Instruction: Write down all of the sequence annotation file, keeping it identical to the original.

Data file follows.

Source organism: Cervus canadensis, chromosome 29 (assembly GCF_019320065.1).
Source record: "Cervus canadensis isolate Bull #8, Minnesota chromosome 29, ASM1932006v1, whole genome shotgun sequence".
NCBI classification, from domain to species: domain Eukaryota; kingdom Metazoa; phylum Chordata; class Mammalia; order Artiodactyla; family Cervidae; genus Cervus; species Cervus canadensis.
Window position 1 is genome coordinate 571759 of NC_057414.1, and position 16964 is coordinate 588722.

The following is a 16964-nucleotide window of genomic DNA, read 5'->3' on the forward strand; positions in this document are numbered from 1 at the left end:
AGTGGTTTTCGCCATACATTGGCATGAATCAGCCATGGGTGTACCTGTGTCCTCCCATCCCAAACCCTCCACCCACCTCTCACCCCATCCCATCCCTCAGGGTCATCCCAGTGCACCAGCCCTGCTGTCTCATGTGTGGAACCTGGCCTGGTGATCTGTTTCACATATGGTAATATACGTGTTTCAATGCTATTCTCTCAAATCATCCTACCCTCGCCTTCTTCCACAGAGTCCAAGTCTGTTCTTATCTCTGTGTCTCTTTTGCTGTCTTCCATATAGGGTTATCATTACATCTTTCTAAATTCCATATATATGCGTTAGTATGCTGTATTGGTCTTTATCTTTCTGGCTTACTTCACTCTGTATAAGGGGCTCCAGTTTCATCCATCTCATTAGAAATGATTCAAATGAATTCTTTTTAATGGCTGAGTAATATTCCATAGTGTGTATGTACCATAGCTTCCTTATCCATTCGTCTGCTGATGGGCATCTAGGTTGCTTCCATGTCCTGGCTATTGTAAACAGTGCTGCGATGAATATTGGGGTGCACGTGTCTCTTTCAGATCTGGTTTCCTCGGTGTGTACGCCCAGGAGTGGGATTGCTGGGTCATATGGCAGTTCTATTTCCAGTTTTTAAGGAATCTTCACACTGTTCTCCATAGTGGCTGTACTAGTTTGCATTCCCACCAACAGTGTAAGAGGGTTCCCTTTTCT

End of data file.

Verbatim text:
Source organism: Cervus canadensis, chromosome 29 (assembly GCF_019320065.1).
Source record: "Cervus canadensis isolate Bull #8, Minnesota chromosome 29, ASM1932006v1, whole genome shotgun sequence".
NCBI classification, from domain to species: domain Eukaryota; kingdom Metazoa; phylum Chordata; class Mammalia; order Artiodactyla; family Cervidae; genus Cervus; species Cervus canadensis.
Window position 1 is genome coordinate 571759 of NC_057414.1, and position 16964 is coordinate 588722.

The following is a 16964-nucleotide window of genomic DNA, read 5'->3' on the forward strand; positions in this document are numbered from 1 at the left end:
AGTGGTTTTCGCCATACATTGGCATGAATCAGCCATGGGTGTACCTGTGTCCTCCCATCCCAAACCCTCCACCCACCTCTCACCCCATCCCATCCCTCAGGGTCATCCCAGTGCACCAGCCCTGCTGTCTCATGTGTGGAACCTGGCCTGGTGATCTGTTTCACATATGGTAATATACGTGTTTCAATGCTATTCTCTCAAATCATCCTACCCTCGCCTTCTTCCACAGAGTCCAAGTCTGTTCTTATCTCTGTGTCTCTTTTGCTGTCTTCCATATAGGGTTATCATTACATCTTTCTAAATTCCATATATATGCGTTAGTATGCTGTATTGGTCTTTATCTTTCTGGCTTACTTCACTCTGTATAAGGGGCTCCAGTTTCATCCATCTCATTAGAAATGATTCAAATGAATTCTTTTTAATGGCTGAGTAATATTCCATAGTGTGTATGTACCATAGCTTCCTTATCCATTCGTCTGCTGATGGGCATCTAGGTTGCTTCCATGTCCTGGCTATTGTAAACAGTGCTGCGATGAATATTGGGGTGCACGTGTCTCTTTCAGATCTGGTTTCCTCGGTGTGTACGCCCAGGAGTGGGATTGCTGGGTCATATGGCAGTTCTATTTCCAGTTTTTAAGGAATCTTCACACTGTTCTCCATAGTGGCTGTACTAGTTTGCATTCCCACCAACAGTGTAAGAGGGTTCCCTTTTCT